Welcome to Srijan The Fertility Centre & Women Care Hospital. ISO 9001 Certified Hospital

Hospital is open 24x7 for any emergency purpose

Fetal medicine

Chorionic villus sampling  (CVS),

sometimes called "chorionic villous sampling"  is a form of prenatal diagnosis to determine chromosomal or genetic disordersin the fetus.

It entails sampling of the chorionic villus (placental tissue) and testing it for chromosomal abnormalities, usually with FISH or PCR. CVS usually takes place at 10–12 weeks' gestation.

It can be performed in a transcervical or transabdominal manner.

Although this procedure is mostly associated with testing for Down Syndrome, overall, CVS can detect more than 200 disorders.

Indication
  • Abnormal first trimester screen results
  • Increased nuchal translucency or other abnormal ultrasound findings
  • Family history of a chromosomal abnormality or other genetic disorder
  • Parents are known carriers for a genetic disorder
  • Advanced maternal age (maternal age above 35). AMA is associated with increase risk of Down's syndrome and at age 35, risk is 1:400.
Risks

The risk of miscarriage in CVS is estimated to be about 1-2%.

Nuchal translucency

Nuchal translucency is a ultrasound (USG)  finding during a specific period in the late first trimester and early second trimester (11.3-13.6 weeks) 

Common  associations

Thickening of the nuchal translucency can be associated with a number of anomalies, including:

Aneuploidy

  • Trisomies (including Down syndrome)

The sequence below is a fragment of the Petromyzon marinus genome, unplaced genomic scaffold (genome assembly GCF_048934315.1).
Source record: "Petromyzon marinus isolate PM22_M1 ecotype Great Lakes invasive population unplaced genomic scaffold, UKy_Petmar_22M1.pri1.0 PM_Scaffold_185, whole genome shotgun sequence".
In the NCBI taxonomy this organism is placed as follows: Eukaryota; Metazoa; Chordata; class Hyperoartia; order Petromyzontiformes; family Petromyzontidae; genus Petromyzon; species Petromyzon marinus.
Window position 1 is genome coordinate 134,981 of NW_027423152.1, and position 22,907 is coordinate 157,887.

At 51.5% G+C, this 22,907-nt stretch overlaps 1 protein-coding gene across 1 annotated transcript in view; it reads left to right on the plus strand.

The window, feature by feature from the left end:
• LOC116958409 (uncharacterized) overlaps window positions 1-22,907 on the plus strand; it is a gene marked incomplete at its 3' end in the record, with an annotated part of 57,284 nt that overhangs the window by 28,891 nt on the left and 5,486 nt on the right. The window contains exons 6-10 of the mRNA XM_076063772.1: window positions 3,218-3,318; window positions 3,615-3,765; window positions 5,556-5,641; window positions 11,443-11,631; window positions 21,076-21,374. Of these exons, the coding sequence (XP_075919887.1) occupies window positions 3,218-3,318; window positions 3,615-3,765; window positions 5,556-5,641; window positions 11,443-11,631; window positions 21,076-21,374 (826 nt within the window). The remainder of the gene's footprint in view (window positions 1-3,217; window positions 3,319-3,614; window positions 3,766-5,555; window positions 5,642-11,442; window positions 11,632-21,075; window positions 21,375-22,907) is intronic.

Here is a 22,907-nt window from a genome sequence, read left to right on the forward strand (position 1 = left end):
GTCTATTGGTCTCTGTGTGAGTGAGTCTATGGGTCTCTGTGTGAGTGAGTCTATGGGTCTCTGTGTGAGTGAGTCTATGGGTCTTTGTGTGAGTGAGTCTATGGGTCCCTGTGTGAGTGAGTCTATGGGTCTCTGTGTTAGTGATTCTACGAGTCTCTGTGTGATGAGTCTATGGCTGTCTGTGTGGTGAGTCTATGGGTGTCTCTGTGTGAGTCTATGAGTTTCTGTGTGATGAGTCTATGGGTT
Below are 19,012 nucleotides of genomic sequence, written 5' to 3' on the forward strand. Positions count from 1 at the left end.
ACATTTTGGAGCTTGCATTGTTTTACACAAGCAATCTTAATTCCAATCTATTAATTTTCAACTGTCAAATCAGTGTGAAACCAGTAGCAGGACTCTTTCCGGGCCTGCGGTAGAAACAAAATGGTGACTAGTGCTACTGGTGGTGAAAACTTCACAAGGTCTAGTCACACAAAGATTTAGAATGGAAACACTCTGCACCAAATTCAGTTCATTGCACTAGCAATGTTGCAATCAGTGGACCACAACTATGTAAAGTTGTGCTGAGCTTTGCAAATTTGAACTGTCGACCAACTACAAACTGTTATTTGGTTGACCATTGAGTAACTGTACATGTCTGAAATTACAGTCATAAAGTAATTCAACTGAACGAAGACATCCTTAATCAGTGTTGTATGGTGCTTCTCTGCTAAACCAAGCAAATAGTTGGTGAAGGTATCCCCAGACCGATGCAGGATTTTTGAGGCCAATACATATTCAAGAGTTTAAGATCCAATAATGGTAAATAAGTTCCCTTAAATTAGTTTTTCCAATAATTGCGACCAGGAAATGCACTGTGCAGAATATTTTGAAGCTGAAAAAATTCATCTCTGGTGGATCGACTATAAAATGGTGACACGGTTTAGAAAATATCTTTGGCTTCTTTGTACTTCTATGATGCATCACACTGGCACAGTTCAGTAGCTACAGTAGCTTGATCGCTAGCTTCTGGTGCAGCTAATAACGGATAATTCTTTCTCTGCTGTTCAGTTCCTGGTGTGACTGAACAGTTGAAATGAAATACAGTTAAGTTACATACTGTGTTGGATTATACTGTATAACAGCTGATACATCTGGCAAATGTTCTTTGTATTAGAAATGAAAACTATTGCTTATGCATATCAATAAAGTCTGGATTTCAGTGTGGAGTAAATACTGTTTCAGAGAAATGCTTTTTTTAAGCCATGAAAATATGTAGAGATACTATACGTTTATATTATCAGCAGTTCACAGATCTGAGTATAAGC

• Turner syndrome

Non-aneuploidy structural defects and syndromes

  • congenital diaphragmatic herniation
  • congenital heart disease

Interpretation

The rate of aneuploidy when the nuchal translucency is <2 mm is less than 1%.

Correlation with serum markers

The combination of nuchal translucency thickness, PAPP-A, and hCG detects 87% of cases of trisomy 21 at 11 weeks, 85% at 12 weeks, and 82% at 13 weeks, with a 5% false positive rate

Amniocentesis:

Amniocentesis is a prenatal test in which a small amount of amniotic fluid is removed from the sac surrounding the fetusfor testing. The fluid is then sent to a laboratory for analysis. Different tests can be performed on a sample of amniotic fluid, depending on the genetic risk and indication for the test.

  • Abnormal first trimester screen results
  • Increased nuchal translucency or other abnormal ultrasound findings
  • Family history of a chromosomal abnormality or other genetic disorder
  • Parents are known carriers for a genetic disorder
  • Advanced maternal age (maternal age above 35). AMA is associated with increase risk of Down's syndrome and at age 35, risk is 1:400.
When Is Amniocentesis Performed?

The procedure is usually scheduled between the 15th and 18th week of pregnancy.

Does Amniocentesis Have Risks?

Yes. There is a small risk that an amniocentesis could cause a miscarriage (less than 1%, or approximately 1 in 200 to 1 in 400). Injury to the baby or mother, infection, and preterm labor are other potential complications that can occur, but are extremely rare.

Anomaly scan 

This detailed ultrasound scan, sometimes called the mid-pregnancy or 20-week scan, is usually carried out when you are between 18 and 21 weeks pregnant. In some areas it may be carried out later than 21 weeks. The scan checks for major physical abnormalities in your baby, although it can't pick up every problem.

The mid-pregnancy anomaly scan looks for some physical abnormalities in the baby. Detailed study of the baby's bones, heart, brain, spinal cord, face, kidneys and abdomen.

Can the scan harm me or my baby?

There are no known risks to the baby or you from having an ultrasound scan.